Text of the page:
Peggy's newfound confidence, gained under very different circumstances, is also on shakier ground than it may initially appear. She's no longer a fish out of water in the all-male conference room although still very much the exception to their rule. She may have established a tentative toehold in the male world of Sterling Cooper, but she's more at odds than ever with the other women. After Peggy has a snippy exchange with Don's receptionist Lois, Peggy's old rival Joan sticks up for her while scolding Lois (or rather, uses "Miss Olson"'s authority as a cudgel against this weak target)...but by the end of the episode, Joan has stuck the newfangled fax machine inside Peggy's office, a power play against one of the few women to escape the secretarial pool ghetto.

My Response:
As noted, it was a delight to watch Mad Men advance into 1962. Initially I wasn't sure what year this was supposed to be; the seemingly fresh curiosity about Peggy's dramatic weight loss and the First Lady's TV tour (which I assumed was earlier in the Kennedys' term) suggested the dawn of Camelot in '61, while the notable and extensive re-design - suddenly the wood paneling and patterned outfits are emphasized - suggested a sharper shift into '63, on the eve of the sixties really starting to swing. It makes sense that the series has landed where it did, however, if for no other reason than that the Cuban Missile Crisis will make quite a backdrop eventually (should the season manage to stretch its dozen-plus episodes over eight months). The series no longer seems thoroughly ensconced in the afterglow of the fifties, as the premises established for these characters early on face new, tricky challenges. Time has moved along because it must, but few have found their footing on this shifting terrain - a sensibility captured in Don's reading of Frank O'Hara's foggy, melancholy Meditations on an Emergency. Joan is waiting for her boyfriend Greg Harris (Sam Page) to propose while spurning Roger's advances, Peggy has won her spot but is still constantly told "she doesn't count;" the antsy Pete (completely clueless that he's actually already a father) is in no rush to have children with his wife, who very much is; Salvatore cuddles on the couch with a girlfriend, as ill-suited as ever for heterosexual normativity ("Where's her husband?" he sighs while watching Jackie); and the not-so-long-ago young guns of Sterling Cooper feel threatened as even younger interviewees wander into their halls. Everyone seems a little...lost.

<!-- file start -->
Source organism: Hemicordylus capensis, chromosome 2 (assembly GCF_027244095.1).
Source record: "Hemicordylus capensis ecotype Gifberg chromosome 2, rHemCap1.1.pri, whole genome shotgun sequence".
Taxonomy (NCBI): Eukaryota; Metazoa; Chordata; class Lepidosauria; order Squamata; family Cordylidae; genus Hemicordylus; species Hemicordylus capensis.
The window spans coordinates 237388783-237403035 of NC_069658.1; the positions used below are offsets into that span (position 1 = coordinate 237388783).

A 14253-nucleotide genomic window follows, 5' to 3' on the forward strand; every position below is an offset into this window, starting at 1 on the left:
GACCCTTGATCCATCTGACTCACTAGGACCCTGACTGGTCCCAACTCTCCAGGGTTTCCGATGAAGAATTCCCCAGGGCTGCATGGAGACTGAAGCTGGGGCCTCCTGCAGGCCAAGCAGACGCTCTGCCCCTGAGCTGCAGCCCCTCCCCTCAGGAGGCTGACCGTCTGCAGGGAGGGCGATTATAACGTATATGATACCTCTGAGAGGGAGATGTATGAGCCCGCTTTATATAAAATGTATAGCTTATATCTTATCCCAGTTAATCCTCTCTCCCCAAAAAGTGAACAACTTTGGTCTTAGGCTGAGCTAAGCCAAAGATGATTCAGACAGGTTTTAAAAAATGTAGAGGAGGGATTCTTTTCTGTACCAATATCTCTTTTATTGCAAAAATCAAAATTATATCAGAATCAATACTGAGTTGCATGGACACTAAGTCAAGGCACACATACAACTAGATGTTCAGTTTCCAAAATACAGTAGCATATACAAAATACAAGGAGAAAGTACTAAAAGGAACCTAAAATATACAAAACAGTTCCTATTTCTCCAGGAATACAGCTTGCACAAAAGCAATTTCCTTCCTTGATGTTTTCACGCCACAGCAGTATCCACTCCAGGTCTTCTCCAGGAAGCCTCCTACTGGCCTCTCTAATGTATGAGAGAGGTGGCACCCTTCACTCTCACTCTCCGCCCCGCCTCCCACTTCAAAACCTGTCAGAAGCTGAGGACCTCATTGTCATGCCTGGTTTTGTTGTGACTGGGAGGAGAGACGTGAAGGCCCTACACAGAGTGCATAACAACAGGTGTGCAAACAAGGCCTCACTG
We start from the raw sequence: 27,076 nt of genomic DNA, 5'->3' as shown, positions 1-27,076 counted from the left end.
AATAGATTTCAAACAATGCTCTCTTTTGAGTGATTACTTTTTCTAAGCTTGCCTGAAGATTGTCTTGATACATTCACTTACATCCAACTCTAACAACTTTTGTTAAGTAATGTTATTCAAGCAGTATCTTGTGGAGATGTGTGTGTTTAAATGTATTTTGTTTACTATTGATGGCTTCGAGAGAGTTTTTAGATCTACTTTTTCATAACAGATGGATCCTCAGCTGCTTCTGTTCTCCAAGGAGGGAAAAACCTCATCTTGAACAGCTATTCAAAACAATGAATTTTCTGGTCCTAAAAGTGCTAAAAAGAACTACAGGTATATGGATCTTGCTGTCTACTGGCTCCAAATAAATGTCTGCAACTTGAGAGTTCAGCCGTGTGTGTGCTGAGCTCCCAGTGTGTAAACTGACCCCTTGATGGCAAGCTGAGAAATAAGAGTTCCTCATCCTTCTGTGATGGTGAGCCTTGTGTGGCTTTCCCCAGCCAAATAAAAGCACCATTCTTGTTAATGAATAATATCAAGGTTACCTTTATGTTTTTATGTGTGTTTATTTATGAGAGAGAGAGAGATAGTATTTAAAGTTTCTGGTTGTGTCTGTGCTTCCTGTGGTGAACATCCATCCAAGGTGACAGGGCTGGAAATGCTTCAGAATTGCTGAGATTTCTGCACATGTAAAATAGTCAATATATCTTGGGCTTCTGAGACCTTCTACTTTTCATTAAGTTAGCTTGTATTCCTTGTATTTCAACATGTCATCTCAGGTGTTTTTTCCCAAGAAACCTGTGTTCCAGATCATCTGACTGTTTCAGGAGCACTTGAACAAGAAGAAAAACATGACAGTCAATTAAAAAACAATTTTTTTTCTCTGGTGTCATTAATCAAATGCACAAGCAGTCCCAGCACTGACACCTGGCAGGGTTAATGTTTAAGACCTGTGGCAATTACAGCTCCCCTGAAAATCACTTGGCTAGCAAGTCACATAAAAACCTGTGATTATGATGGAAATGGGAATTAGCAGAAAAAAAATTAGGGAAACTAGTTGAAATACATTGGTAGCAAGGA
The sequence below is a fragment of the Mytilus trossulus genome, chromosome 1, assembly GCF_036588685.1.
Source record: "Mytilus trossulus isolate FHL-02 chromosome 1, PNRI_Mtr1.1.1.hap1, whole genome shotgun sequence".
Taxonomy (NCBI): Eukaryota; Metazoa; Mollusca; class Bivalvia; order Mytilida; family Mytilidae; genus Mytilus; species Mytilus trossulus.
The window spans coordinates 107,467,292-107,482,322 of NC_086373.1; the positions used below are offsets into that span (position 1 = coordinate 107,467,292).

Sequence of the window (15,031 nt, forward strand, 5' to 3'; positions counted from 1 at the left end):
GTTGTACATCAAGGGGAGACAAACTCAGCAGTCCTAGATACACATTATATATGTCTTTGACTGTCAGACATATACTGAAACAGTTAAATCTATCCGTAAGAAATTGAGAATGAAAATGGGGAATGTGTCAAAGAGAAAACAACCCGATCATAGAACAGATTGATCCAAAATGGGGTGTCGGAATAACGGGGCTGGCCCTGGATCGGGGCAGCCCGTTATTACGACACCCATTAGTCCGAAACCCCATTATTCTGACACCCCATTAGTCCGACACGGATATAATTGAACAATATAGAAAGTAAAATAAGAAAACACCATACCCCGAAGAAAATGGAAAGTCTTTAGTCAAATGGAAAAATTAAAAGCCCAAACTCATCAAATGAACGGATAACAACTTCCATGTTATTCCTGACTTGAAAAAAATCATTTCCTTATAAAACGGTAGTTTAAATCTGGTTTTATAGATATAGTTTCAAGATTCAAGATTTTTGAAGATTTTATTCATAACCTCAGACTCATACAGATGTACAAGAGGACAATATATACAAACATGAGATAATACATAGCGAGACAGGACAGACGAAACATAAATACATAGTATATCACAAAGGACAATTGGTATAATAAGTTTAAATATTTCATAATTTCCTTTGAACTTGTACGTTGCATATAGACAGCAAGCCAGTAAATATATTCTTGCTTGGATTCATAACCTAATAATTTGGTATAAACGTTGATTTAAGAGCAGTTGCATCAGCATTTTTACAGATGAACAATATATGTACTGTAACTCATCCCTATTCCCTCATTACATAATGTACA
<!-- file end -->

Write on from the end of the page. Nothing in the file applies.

I experienced my own time jump in reviewing this episode; I watched on a family vacation in April 2018, immediately after writing about the season one finale. Eager as I was to see "what happened next," I had to stop there - I was covering way too many other topics at the time - and didn't even attempt to review the episode until the summer, when I was too foggy to pen much more than a partial synopsis. So I rewatched the episode in autumn, hopefully the last time I'll view an episode twice before recording my reflections in a viewing diary. I've now experienced the events of "For Those Who Think Young" both as novel and familiar, appropriate for a series that immerses us in the day-to-day freshness of its world while also quite consciously casting a nostalgic gaze over its own shoulder. Incidentally, if my "story" and "response" sections seem a little blurred this entry, perhaps that's at least partly due to the nature of this episode. There isn't a particularly strong narrative arc for anyone here because the point is to reacquaint us with these characters in classic season two fashion, while also catching us up with what's happened during the fifteen months offscreen...in these characters' lives and in the broader world.